Read about Pharynx Function in Digestive and Respiratory System.
The digestive and respiratory system share some common spaces. The digestive system is composed of the mouth, pharynx, esophagus, stomach, small intestine, large intestine, rectum and anus. There are also a number of glands that lie outside the system that contribute to its function. These include the salivary glands, liver and pancreas.
The respiratory system is composed of the mouth or external nares, the pharynx, glottis, trachea, bronchi, bronchioles and alveoli. The latter three structures are in the lung. These two systems consider how the material moving through them is being altered.
Pharynx Function in Digestive and Respiratory System
Let’s review Pharynx Function in Digestive and Respiratory System.
The human pharynx is the part of the throat situated immediately inferior to (below) the mouth and nasal cavity, and superior to the esophagus and larynx. The pharynx extends from the base of the skull down to the inferior border of the cricoid cartilage (around the C6 vertebral level), where it becomes continuous with the esophagus. Its superior aspect is related to the sphenoid and occipital bones and the posterior aspect to the para-vertebral fascia and muscles as well as the upper six cervical vertebrae.
It is a fibro-muscular tube lined by mucous membrane. The pharynx is the common channel for deglutition (swallowing) and respiration, and the food and air pathways cross each other in the pharynx. In the anesthetized patient, the passage of air through the pharynx is facilitated by extension of the neck.
Muscles of Pharynx
The walls of the pharynx have both circular and longitudinal muscles;
The circular muscles form constrictions that help push food to the esophagus and prevent air from being swallowed. These consists of three constrictor muscles
- Superior pharyngeal constrictor is found in the oropharynx.
- Middle pharyngeal constrictor is found in the laryngopharynx
- Inferior pharyngeal constrictor is found in the laryngopharynx
The longitudinal muscles lift the walls of the pharynx during swallowing and consist of three levator muscles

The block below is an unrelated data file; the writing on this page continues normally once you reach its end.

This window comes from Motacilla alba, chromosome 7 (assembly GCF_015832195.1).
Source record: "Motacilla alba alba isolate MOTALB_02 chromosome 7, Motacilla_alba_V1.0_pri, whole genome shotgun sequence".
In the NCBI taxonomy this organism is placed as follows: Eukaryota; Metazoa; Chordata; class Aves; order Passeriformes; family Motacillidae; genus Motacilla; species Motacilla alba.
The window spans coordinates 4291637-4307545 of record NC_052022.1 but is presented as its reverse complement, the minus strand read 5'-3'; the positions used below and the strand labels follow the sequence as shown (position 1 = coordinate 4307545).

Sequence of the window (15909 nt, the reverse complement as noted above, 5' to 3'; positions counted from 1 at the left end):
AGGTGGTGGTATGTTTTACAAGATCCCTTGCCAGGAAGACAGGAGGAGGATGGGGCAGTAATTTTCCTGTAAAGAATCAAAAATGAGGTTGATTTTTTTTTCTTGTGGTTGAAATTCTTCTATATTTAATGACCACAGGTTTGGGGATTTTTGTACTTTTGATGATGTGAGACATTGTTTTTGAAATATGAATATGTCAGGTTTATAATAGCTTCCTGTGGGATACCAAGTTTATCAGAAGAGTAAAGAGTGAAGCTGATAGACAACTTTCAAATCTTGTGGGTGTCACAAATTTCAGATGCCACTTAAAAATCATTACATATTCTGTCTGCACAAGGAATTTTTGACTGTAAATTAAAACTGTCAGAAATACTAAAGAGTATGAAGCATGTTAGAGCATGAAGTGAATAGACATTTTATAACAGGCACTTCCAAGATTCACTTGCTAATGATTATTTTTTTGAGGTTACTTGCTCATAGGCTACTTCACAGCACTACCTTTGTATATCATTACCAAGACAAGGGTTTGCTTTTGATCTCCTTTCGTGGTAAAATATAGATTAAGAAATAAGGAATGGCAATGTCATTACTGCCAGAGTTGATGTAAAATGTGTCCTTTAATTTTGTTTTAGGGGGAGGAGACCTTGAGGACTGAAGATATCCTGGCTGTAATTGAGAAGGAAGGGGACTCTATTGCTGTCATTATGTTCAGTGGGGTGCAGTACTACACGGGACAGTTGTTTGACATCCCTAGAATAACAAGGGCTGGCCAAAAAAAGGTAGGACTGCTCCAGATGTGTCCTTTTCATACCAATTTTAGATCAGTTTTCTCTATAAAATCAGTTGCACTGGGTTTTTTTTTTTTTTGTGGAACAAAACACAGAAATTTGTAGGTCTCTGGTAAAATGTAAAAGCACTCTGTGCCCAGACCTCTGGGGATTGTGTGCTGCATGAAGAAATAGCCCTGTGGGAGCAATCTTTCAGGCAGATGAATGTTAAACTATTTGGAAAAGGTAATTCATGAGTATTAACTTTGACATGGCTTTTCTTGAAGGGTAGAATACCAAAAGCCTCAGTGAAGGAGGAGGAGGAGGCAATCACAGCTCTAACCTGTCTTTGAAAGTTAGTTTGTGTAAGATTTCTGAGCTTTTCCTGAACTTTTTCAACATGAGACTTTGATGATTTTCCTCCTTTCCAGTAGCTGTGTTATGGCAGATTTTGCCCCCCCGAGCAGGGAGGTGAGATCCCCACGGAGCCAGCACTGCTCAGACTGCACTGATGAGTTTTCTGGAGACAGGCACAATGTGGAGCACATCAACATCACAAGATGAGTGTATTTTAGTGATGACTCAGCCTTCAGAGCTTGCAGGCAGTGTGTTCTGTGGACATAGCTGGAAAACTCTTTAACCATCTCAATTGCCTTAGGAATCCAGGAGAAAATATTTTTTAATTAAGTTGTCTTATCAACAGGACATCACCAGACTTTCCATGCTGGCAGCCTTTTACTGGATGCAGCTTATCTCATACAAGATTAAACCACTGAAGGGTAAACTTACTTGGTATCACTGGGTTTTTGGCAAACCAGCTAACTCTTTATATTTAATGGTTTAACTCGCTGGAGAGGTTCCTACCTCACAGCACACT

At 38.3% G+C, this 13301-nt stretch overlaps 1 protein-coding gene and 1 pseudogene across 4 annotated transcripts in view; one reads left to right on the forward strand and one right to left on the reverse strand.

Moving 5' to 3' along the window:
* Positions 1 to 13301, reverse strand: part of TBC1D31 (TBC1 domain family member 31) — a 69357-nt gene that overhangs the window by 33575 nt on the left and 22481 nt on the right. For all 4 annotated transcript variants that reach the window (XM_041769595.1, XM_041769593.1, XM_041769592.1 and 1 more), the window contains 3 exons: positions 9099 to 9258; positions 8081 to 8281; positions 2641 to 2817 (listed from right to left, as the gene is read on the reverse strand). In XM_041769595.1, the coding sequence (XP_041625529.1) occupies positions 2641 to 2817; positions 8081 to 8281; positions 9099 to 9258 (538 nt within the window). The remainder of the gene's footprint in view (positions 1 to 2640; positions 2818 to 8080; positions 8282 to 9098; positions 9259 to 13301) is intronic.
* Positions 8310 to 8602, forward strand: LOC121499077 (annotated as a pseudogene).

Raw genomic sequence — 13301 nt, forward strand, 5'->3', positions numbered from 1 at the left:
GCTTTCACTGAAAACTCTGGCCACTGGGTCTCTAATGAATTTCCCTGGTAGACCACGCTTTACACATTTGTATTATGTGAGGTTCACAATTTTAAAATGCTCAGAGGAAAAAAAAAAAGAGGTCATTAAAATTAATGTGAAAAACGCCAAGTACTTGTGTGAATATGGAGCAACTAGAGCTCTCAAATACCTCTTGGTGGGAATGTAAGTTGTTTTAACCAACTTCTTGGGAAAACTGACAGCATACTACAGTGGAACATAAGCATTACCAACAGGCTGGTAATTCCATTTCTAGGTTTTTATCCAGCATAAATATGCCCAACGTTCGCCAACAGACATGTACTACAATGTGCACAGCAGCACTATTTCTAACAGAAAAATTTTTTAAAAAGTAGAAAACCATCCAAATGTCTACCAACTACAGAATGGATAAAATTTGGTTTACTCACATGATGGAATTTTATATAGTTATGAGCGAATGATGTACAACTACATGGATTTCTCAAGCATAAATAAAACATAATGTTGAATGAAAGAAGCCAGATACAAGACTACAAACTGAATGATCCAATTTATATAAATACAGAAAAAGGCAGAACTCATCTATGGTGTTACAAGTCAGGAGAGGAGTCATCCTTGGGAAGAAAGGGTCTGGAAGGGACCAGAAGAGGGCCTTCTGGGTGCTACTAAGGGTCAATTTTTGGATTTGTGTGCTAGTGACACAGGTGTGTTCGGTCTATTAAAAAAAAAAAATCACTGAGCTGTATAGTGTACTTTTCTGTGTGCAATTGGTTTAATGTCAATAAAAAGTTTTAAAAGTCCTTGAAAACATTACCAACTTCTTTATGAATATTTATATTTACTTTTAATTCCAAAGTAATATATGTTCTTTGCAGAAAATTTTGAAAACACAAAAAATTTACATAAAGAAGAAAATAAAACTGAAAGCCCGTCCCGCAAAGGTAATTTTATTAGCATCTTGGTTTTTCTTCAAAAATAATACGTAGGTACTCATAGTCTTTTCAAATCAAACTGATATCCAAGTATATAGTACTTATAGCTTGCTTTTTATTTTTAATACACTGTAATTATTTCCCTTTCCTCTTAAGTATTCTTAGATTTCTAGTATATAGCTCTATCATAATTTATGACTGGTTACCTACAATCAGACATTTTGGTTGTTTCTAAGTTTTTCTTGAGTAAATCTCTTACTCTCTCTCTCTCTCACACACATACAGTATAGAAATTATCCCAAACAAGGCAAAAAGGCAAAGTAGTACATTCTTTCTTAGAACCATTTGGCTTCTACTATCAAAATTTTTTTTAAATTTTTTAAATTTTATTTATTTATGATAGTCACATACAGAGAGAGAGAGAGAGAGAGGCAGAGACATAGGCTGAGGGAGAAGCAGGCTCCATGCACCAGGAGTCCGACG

Nerve Supply of Pharynx
The motor and most of the sensory supply to the pharynx is by way of the pharyngeal plexus, which, situated chiefly on the middle constrictor, is formed by the pharyngeal branches of the vagus and glossopharyngeal nerves and also by sympathetic nerve fibers.
Sub-divisions of Pharynx
The human pharynx is conventionally divided into three sections:
- The nasopharynx (epipharynx) which connects the upper part of the throat with the nasal cavity
- The oropharynx (mesopharynx) positioned between the top of the epiglottis and the soft palate
- The laryngopharynx (hypopharynx)located below the epiglottis
The pharynx is part of the digestive system and also the respiratory system; it is also important in vocalization.
Function of Pharynx in Digestive System
For the digestive system, its muscular walls function in the process of swallowing and it serves as a pathway for the movement of food from the mouth to the esophagus. After food is introduced into the mouth and is chewed, the tongue pushes it to the back of the throat to be swallowed.
The pharynx acts to push the food along by muscle contractions that trigger swallowing. Food then progresses to the esophagus, then to the stomach and through to the small intestine, where the majority of nutrition absorption takes place, before it passes to the large intestine.
The role of the pharynx in the digestive system is to help keep the food on track through the digestive system rather than allowing entrance into the windpipe. The function of the pharynx in the digestive system is critical. Without the pharynx, swallowing would not occur, and food could not be digested. The body would starve and eventually cease to function.
Function of Pharynx in Respiratory System
The respiratory system (also referred to as the ventilator system) is a complex biological system comprised of several organs that facilitate the inhalation and exhalation of oxygen and carbon dioxide in living organisms (or, in other words, breathing).
As part of the respiratory system, it allows for the movement of air from the nose and mouth to the larynx in the process of breathing. Despite of the fact that majority of peopleconsider pharynx just as the throat. It resembles a funnel made out of muscles that acts as an intermediary between the nasal cavity, the larynx and esophagus.
The nasopharynx simply allows air to travel through it and reach the lower sections. The oropharynx does something similar, except it is located at the posterior of the oral cavity. Once the air reaches the laryngopharynx, a cartilaginous structure called the epiglottis will divert it to the larynx.
The epiglottis is a flap that performs a vital task, by switching access between the esophagus and trachea. This ensures that air will travel through the trachea, but that food which is swallowed and travels through the pharynx is diverted to the esophagus.